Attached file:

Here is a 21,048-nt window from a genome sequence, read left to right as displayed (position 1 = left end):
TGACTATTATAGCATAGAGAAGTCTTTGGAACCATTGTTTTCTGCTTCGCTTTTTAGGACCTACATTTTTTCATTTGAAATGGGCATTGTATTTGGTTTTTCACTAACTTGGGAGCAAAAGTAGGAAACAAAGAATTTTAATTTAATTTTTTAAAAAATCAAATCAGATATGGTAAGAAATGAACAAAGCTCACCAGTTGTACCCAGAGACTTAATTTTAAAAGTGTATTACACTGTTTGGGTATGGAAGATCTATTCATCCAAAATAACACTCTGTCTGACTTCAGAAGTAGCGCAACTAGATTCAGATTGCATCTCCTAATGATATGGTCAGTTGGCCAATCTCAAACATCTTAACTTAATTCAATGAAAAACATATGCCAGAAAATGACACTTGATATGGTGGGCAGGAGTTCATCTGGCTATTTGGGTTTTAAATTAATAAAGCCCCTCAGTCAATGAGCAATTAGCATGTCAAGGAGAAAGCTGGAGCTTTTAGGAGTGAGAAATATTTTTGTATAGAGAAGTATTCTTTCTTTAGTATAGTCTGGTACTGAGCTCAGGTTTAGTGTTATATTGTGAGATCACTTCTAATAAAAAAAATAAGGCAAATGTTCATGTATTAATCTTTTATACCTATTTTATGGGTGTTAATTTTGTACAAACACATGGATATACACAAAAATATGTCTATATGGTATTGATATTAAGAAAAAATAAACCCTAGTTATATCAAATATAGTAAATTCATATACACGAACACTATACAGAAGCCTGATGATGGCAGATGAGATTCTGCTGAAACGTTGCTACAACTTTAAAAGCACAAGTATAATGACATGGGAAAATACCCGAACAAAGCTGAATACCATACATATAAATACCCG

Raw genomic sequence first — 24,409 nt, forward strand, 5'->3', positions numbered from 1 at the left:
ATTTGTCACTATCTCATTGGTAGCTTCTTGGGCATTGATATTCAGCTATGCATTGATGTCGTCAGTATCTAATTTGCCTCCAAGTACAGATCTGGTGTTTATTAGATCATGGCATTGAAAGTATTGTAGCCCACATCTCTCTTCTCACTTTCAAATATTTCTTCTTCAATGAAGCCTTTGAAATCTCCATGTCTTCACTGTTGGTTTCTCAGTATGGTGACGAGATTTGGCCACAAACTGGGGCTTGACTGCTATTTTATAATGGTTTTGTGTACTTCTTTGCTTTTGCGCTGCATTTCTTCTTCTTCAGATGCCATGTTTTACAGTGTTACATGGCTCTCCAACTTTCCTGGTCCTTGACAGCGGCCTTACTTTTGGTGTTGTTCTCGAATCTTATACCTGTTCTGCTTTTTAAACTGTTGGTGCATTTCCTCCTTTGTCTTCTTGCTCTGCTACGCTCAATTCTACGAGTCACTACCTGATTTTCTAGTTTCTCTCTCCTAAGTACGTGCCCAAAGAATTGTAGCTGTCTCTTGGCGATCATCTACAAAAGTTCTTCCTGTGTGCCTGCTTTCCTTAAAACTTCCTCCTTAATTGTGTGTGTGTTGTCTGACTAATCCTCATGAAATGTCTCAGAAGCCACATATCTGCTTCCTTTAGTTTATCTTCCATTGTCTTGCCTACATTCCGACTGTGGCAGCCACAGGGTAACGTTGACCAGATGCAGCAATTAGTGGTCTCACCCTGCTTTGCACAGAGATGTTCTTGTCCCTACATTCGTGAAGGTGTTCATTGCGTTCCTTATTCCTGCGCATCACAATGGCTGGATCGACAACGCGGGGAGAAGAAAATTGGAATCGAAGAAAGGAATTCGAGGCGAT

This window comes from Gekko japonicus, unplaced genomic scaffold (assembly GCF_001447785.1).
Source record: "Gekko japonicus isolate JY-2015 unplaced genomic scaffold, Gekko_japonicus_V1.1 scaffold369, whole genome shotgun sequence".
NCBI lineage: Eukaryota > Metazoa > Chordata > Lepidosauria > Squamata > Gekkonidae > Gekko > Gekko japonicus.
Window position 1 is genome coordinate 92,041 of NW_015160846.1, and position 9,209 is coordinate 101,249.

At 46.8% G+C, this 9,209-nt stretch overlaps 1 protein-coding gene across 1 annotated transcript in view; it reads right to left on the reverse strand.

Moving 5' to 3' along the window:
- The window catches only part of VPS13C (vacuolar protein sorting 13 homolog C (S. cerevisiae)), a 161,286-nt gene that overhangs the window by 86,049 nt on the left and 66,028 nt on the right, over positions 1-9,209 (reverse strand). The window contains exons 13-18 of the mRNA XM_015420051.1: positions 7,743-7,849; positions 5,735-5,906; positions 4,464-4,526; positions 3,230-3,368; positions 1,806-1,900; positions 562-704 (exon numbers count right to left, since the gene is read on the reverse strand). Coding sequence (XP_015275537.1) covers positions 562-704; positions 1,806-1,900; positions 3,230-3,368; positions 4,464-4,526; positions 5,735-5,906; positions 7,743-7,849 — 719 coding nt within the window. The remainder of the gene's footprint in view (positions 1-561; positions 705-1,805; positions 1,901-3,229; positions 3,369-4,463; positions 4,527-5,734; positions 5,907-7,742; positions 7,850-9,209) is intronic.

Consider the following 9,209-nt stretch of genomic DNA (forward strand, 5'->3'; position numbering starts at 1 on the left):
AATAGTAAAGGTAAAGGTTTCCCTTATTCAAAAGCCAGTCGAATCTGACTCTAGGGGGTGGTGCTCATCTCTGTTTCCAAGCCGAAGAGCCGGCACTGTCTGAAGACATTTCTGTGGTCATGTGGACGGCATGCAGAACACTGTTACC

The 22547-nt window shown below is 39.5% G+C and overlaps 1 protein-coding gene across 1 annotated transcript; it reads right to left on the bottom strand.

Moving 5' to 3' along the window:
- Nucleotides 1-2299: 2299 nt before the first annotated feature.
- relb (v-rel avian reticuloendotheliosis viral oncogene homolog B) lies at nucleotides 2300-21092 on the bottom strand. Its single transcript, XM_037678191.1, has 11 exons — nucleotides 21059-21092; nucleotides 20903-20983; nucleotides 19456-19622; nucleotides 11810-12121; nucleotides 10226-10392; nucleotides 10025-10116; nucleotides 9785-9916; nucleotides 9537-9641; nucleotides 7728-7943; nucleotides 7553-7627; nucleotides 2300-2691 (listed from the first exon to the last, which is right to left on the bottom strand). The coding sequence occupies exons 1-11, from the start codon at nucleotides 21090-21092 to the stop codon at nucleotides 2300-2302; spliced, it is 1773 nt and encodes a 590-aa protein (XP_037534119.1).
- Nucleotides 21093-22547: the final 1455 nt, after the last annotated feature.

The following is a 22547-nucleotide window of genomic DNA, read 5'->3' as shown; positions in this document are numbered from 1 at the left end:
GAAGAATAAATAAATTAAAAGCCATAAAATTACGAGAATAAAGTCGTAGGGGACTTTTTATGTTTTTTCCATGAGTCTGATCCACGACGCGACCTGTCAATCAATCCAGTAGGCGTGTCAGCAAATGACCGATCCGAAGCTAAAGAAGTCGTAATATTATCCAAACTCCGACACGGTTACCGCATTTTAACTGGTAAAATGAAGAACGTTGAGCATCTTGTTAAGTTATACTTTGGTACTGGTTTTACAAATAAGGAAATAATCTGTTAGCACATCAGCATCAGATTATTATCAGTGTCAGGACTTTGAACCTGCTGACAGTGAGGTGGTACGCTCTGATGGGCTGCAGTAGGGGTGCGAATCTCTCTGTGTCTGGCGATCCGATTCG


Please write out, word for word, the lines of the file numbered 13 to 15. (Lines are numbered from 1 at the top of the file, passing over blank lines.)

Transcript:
AATAGTAAAGGTAAAGGTTTCCCTTATTCAAAAGCCAGTCGAATCTGACTCTAGGGGGTGGTGCTCATCTCTGTTTCCAAGCCGAAGAGCCGGCACTGTCTGAAGACATTTCTGTGGTCATGTGGACGGCATGCAGAACACTGTTACC

The 22547-nt window shown below is 39.5% G+C and overlaps 1 protein-coding gene across 1 annotated transcript; it reads right to left on the bottom strand.

Moving 5' to 3' along the window: